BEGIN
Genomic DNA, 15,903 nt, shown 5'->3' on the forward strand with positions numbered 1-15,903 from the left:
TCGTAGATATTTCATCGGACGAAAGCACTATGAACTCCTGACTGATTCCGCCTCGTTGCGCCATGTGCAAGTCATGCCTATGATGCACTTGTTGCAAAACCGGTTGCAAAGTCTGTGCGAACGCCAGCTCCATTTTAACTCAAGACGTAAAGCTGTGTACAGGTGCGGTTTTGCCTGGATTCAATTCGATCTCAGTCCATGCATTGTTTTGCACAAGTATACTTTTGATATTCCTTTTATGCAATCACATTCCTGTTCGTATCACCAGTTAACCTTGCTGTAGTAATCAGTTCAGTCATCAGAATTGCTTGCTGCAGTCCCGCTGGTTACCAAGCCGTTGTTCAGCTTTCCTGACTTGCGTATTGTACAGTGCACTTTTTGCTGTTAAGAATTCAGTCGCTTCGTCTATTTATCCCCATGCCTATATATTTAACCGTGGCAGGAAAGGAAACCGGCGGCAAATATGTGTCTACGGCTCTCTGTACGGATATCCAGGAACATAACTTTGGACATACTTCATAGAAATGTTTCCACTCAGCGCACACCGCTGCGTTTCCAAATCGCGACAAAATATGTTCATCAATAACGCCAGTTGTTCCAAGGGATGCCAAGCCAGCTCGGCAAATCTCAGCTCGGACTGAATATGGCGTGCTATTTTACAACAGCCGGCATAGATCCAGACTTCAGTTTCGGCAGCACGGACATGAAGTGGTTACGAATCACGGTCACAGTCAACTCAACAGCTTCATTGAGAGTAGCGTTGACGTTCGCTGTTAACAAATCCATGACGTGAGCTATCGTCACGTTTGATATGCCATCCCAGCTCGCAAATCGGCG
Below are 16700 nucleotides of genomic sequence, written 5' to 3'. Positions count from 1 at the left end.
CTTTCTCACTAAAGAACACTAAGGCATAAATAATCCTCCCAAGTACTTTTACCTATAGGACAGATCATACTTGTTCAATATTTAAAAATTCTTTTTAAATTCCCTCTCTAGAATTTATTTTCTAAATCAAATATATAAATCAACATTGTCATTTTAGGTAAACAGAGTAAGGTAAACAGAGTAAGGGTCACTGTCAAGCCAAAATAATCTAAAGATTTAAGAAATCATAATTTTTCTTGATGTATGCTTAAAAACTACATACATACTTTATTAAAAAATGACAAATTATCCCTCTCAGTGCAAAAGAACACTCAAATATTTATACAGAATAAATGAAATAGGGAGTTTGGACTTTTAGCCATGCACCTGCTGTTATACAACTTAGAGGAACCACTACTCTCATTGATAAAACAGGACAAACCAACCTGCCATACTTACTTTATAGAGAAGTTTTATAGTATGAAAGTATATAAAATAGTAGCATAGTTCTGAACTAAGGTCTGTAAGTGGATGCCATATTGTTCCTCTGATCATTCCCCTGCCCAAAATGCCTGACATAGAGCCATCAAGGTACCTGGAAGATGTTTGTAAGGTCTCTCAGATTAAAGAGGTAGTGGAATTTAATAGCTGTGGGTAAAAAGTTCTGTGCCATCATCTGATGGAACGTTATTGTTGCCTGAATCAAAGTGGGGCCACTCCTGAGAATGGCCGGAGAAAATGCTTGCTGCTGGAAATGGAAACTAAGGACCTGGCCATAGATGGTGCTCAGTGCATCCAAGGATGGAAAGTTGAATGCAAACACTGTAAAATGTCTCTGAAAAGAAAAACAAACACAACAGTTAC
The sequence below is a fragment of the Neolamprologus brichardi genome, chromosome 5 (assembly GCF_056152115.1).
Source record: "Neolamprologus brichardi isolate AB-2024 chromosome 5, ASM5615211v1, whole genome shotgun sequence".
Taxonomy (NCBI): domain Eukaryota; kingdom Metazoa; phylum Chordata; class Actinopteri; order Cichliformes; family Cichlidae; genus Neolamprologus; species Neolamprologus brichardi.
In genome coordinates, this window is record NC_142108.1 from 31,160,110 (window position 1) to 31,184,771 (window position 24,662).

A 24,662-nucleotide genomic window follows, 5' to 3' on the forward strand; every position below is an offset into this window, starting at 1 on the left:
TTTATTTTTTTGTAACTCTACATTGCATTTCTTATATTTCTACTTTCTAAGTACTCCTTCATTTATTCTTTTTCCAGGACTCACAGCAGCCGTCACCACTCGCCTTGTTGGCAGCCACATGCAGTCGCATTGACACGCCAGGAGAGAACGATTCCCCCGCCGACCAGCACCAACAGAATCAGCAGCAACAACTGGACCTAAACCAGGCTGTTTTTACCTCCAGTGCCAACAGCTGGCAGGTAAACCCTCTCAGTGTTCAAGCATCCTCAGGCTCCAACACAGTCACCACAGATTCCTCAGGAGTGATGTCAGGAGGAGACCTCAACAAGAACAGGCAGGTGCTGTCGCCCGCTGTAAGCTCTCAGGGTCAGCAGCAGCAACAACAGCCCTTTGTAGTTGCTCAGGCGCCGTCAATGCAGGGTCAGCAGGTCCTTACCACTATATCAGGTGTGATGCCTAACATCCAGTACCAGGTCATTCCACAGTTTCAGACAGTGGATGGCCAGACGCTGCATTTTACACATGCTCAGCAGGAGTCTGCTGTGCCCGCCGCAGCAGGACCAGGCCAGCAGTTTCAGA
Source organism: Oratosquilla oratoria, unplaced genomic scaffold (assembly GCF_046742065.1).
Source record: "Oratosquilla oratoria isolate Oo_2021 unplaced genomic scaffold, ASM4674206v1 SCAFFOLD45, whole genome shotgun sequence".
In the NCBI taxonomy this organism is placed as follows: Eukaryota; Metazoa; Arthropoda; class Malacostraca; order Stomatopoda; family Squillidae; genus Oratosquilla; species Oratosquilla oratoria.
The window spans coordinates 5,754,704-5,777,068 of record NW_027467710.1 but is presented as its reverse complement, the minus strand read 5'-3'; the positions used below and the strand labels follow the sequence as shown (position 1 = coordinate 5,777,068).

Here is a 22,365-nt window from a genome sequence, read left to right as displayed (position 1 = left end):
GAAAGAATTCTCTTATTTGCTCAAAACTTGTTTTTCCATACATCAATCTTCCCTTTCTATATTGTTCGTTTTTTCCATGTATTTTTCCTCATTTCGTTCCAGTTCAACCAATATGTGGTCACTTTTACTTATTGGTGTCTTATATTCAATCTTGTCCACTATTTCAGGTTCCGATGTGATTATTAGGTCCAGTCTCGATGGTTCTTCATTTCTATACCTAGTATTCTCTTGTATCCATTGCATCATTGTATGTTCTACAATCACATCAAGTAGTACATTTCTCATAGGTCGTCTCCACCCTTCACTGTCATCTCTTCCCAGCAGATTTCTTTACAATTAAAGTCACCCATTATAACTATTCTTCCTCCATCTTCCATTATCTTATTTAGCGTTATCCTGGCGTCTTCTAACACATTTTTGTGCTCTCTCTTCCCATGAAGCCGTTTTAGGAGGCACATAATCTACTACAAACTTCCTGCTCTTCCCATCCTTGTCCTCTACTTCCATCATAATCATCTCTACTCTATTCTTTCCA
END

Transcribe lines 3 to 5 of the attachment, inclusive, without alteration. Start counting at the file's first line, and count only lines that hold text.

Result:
Below are 16700 nucleotides of genomic sequence, written 5' to 3'. Positions count from 1 at the left end.
CTTTCTCACTAAAGAACACTAAGGCATAAATAATCCTCCCAAGTACTTTTACCTATAGGACAGATCATACTTGTTCAATATTTAAAAATTCTTTTTAAATTCCCTCTCTAGAATTTATTTTCTAAATCAAATATATAAATCAACATTGTCATTTTAGGTAAACAGAGTAAGGTAAACAGAGTAAGGGTCACTGTCAAGCCAAAATAATCTAAAGATTTAAGAAATCATAATTTTTCTTGATGTATGCTTAAAAACTACATACATACTTTATTAAAAAATGACAAATTATCCCTCTCAGTGCAAAAGAACACTCAAATATTTATACAGAATAAATGAAATAGGGAGTTTGGACTTTTAGCCATGCACCTGCTGTTATACAACTTAGAGGAACCACTACTCTCATTGATAAAACAGGACAAACCAACCTGCCATACTTACTTTATAGAGAAGTTTTATAGTATGAAAGTATATAAAATAGTAGCATAGTTCTGAACTAAGGTCTGTAAGTGGATGCCATATTGTTCCTCTGATCATTCCCCTGCCCAAAATGCCTGACATAGAGCCATCAAGGTACCTGGAAGATGTTTGTAAGGTCTCTCAGATTAAAGAGGTAGTGGAATTTAATAGCTGTGGGTAAAAAGTTCTGTGCCATCATCTGATGGAACGTTATTGTTGCCTGAATCAAAGTGGGGCCACTCCTGAGAATGGCCGGAGAAAATGCTTGCTGCTGGAAATGGAAACTAAGGACCTGGCCATAGATGGTGCTCAGTGCATCCAAGGATGGAAAGTTGAATGCAAACACTGTAAAATGTCTCTGAAAAGAAAAACAAACACAACAGTTAC
The sequence below is a fragment of the Neolamprologus brichardi genome, chromosome 5 (assembly GCF_056152115.1).